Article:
The Two Popes begins with the 2005 funeral of Pope John Paul II, an event I remember vividly despite being only 6 years old at the time. As a Catholic school attendee, I was made to spend the whole six-hour school day watching the ceremony and, as one would assume, the funeral of a Pope is not the most stimulating of television for a child. Events like this led me to become fairly disillusioned to due process and pageantry of Catholicism, so when a film like The Two Popes comes around, one that seems to be based entirely around that level of pageantry, it’s difficult for me to not go into it with the highest degree of cynicism.
Well, consider me surprised when I write that The Two Popes actually takes a rather thoughtful, considered approach to the modern-day Catholic Church. There’s neither righteous condemnation or blind worship here — in following the 2013 transfer of the Papacy from Pope Benedict (Anthony Hopkins) to Pope Francis (Jonathan Pryce), director Fernando Meirelles manages to find a healthy middle ground, highlighting the failures of the church but always recognizing its importance. The majority of the movie focuses on simple conversational scenes and the interplay between the Popes — Benedict is the more conservative of the two men, insistent on maintaining Church traditions despite many of his transgressions being revealed in a series of widely publicized Vatican leaks. Francis, on the other hand, is very reluctant to accept the extravagances of the Church, seeing them as unjust and unnecessary when reforms should be made to the ensure that the Papacy can remain relevant.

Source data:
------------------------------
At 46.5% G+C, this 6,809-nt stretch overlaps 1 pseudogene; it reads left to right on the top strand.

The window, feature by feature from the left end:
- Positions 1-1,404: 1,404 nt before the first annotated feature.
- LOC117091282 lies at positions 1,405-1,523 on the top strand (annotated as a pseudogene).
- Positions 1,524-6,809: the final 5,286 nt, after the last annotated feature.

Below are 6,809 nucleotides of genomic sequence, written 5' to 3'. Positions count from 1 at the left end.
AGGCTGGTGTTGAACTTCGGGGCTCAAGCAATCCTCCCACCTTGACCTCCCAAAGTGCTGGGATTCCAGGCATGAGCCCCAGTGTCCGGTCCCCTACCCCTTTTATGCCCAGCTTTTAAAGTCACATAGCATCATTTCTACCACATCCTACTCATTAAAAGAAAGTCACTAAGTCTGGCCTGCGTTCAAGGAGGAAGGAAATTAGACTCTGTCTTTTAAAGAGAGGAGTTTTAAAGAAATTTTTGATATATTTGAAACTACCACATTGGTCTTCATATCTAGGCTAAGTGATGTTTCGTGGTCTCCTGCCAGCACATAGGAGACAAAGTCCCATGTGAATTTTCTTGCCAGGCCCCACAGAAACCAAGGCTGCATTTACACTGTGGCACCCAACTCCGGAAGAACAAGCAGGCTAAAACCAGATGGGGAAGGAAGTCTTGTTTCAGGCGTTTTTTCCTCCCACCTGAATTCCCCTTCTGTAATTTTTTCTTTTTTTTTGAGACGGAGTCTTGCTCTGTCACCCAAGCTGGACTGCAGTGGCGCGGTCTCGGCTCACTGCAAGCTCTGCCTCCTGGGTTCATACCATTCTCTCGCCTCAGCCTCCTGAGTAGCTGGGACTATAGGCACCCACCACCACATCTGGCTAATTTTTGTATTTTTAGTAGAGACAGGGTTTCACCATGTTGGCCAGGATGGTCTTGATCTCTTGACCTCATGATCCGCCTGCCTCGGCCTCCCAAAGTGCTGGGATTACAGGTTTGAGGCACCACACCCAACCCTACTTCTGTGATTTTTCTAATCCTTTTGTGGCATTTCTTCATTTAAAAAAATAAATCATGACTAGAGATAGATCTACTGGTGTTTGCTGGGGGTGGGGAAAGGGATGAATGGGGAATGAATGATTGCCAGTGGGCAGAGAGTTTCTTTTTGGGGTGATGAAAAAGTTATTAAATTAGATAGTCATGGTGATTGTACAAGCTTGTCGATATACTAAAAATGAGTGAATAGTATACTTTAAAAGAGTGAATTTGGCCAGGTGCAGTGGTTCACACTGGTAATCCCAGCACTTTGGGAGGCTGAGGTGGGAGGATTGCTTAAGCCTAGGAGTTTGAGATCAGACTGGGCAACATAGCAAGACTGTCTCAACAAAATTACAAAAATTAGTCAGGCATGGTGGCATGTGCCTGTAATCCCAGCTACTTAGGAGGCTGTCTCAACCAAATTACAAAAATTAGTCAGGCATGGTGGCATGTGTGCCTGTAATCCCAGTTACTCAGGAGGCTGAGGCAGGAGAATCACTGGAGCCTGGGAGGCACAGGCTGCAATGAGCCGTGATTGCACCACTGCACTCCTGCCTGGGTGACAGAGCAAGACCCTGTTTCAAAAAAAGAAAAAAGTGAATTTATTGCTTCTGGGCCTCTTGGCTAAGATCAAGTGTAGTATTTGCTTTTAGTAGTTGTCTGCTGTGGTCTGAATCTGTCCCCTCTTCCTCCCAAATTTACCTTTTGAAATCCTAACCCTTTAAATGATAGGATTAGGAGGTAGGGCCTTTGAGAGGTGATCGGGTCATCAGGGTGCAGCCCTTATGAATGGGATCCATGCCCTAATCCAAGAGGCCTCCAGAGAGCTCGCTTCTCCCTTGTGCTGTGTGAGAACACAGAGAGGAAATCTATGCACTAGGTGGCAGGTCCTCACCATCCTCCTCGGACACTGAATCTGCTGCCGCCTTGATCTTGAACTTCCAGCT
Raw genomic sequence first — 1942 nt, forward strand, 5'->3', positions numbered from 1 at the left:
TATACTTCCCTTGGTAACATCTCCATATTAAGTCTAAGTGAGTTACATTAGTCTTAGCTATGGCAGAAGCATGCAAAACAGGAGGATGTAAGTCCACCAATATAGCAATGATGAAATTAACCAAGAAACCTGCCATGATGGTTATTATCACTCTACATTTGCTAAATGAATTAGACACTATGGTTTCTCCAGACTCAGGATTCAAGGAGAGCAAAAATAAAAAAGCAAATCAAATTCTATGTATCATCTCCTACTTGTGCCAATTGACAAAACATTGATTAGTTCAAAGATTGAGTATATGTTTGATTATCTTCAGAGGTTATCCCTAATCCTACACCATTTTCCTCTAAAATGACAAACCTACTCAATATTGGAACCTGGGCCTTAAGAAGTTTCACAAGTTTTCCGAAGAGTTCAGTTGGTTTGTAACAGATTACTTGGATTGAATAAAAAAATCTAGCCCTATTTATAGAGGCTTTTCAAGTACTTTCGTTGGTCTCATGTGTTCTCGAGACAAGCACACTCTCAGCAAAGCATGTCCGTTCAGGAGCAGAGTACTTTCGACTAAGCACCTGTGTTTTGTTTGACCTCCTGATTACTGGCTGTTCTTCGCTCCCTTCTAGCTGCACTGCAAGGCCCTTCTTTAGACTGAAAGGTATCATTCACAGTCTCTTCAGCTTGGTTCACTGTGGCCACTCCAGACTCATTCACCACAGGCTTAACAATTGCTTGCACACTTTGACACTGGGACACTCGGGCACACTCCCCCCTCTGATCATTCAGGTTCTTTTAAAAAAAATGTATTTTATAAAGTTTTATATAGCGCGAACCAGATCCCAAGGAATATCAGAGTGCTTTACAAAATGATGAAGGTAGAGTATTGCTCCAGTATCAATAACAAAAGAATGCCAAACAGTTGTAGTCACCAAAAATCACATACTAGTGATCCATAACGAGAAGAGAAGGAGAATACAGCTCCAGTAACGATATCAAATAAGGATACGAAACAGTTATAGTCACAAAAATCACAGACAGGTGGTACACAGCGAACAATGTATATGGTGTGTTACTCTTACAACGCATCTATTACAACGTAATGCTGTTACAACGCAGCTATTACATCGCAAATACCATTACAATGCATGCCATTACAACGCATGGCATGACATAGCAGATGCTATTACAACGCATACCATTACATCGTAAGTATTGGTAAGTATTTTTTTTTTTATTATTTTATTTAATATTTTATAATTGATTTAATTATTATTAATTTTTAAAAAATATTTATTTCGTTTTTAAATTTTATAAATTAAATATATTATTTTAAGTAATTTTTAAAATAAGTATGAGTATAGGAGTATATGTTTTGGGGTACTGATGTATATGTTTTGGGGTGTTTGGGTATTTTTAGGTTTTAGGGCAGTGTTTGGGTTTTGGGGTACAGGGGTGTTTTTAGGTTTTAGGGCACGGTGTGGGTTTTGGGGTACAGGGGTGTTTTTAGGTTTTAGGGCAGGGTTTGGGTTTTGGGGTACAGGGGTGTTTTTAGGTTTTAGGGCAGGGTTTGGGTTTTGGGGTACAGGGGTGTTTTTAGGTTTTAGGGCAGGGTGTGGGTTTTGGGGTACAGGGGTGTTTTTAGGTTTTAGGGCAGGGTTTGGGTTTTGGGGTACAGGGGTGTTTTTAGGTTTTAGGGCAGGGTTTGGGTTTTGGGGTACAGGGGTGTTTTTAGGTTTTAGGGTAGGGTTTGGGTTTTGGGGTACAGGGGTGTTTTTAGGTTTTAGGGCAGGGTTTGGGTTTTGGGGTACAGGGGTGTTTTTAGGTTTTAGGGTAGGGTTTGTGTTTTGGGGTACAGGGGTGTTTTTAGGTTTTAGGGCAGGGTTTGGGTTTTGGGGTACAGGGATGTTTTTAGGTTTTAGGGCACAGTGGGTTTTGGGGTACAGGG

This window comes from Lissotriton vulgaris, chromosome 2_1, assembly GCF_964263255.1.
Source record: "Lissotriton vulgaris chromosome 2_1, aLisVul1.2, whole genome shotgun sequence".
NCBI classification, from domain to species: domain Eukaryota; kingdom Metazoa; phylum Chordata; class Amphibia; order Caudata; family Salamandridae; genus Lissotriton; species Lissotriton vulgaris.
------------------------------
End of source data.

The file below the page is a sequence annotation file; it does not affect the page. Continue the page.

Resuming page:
The Two Popes is hardly a subtle movie, with both men directly stating their beliefs and philosophies across various arguments, but it ends up being a more exciting watch than it sounds. For instance, Meirelles never reduces these scenes to dry theological debates; they’re all peppered with genuinely funny character beats and work towards constructing a touching relationship between two generations of churchmen, carefully exploring the differences in spirituality between the two. To call this a movie about two Popes debating the state of the Catholic Church is maybe a little misleading — you shouldn’t go in expecting Sorkin-esque lightning speed dialogue battles between these two characters. The Two Popes is a fairly relaxed affair, the type of easy viewing that will make it a natural fit for when it launches on Netflix this December.
Not all of The Two Popes manages to be so pleasant and easy-going though. The latter half is plagued with overly-long and morose flashback sequences to Francis’s life as a young man, and while these sufficiently develop his relationship to the Church they do so at the expense of completely disrupting the pace of the movie. It’s at this point that the overly-long 125-minute runtime starts feeling its length, and leads the movie to sadly whimper over the finishing line, even if the final handful of scenes post-flashbacks do bring back some of the charms.
Regardless, when you have actors as talented as Hopkins and Pryce gracing the screen delivering some of their best work in years, the whole film remains eminently watchable and stands as a refreshing example of the type of historical biopic it’d be nice to see more of. The Two Popes is not the stuffy, pro-faith drama you’d perhaps expect, but rather a tenderly realized story of friendship and faith that just drifts by like a calm, comforting breeze.